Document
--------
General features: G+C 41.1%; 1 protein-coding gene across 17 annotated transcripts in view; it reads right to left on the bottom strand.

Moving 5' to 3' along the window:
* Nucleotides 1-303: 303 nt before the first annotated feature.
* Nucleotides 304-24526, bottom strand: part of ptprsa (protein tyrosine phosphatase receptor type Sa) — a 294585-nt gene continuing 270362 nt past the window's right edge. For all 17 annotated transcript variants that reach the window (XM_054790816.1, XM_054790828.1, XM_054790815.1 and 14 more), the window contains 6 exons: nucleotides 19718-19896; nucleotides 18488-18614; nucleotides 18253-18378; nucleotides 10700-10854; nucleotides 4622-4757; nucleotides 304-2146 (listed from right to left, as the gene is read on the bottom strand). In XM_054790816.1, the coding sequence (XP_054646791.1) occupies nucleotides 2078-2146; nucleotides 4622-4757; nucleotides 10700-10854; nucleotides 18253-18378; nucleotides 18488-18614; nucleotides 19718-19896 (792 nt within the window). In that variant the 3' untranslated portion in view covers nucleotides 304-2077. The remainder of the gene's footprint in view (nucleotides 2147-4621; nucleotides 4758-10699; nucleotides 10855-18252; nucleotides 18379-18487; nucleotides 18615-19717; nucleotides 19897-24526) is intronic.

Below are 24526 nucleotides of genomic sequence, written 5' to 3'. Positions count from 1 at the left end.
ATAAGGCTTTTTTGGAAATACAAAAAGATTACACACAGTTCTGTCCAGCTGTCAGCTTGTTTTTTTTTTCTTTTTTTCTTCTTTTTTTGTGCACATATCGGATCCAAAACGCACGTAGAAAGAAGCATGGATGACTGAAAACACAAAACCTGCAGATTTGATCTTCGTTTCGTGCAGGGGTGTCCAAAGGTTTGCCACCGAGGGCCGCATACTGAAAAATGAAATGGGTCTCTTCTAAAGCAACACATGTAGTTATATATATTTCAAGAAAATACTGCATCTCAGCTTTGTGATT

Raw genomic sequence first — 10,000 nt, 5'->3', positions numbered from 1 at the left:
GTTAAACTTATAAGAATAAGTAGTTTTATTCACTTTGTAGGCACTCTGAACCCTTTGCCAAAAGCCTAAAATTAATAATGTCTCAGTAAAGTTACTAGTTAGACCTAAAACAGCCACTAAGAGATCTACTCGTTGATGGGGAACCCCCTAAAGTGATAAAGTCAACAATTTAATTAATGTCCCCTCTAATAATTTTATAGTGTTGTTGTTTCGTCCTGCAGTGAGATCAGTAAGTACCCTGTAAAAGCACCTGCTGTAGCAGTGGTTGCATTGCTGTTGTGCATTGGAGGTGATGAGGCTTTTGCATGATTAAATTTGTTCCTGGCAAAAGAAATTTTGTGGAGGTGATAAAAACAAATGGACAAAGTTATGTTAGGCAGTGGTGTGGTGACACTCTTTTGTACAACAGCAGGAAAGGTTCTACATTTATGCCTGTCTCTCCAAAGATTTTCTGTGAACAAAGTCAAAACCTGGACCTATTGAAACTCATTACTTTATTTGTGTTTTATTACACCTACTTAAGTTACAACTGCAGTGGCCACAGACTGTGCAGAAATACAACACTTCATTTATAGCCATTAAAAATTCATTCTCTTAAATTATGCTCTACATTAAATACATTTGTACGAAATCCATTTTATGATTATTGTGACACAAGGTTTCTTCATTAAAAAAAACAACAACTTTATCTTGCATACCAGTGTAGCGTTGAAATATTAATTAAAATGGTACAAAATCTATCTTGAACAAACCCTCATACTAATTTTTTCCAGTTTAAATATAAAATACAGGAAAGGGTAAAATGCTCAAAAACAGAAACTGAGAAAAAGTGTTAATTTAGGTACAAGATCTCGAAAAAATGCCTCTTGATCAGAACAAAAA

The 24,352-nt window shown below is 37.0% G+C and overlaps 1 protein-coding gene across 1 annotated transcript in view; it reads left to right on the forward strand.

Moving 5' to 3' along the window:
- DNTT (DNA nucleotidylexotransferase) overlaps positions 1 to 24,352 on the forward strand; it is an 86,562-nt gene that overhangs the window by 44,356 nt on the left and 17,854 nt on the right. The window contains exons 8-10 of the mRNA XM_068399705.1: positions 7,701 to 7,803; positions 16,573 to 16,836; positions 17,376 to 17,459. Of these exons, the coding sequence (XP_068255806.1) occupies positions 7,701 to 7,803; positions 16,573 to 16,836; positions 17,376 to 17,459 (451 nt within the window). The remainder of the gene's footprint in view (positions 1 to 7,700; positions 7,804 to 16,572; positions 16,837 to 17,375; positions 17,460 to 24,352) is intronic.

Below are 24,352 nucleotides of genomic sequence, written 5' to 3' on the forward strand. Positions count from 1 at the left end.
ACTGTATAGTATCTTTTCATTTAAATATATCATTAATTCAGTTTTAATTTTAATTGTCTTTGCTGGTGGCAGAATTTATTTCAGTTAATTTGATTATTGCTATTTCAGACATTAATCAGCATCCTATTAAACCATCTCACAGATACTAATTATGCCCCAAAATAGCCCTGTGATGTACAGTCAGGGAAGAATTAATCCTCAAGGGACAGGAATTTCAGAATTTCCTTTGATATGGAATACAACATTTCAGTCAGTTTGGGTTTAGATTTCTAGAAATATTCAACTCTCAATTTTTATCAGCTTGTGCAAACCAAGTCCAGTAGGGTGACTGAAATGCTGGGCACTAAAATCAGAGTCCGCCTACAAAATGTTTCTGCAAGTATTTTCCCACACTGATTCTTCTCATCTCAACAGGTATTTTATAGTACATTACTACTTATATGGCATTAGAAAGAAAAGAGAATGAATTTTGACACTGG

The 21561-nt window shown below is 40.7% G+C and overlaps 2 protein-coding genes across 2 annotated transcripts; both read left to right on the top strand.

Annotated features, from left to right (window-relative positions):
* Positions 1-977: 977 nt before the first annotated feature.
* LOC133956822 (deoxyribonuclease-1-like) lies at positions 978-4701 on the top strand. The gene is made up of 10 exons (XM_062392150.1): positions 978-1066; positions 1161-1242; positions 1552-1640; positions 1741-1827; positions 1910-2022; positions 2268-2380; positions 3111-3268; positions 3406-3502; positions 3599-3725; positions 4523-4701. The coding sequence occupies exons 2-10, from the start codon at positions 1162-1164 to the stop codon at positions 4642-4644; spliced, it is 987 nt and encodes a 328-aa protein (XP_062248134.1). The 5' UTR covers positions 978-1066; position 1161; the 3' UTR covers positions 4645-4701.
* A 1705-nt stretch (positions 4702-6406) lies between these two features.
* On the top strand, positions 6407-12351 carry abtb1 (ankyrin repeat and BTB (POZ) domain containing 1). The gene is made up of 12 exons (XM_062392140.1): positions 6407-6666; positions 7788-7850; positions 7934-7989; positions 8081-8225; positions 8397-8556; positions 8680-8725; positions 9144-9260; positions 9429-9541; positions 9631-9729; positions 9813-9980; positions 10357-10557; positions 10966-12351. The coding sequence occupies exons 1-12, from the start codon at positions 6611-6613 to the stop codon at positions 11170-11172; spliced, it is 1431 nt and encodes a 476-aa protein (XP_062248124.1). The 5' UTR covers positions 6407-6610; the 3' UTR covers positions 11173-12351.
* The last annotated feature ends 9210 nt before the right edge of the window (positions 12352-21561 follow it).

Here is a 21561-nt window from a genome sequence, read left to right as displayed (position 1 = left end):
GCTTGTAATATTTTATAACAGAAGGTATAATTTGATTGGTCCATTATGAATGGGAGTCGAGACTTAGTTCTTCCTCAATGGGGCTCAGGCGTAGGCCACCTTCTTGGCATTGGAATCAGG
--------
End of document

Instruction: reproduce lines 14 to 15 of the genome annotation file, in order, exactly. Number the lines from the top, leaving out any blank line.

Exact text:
The 21561-nt window shown below is 40.7% G+C and overlaps 2 protein-coding genes across 2 annotated transcripts; both read left to right on the top strand.

Annotated features, from left to right (window-relative positions):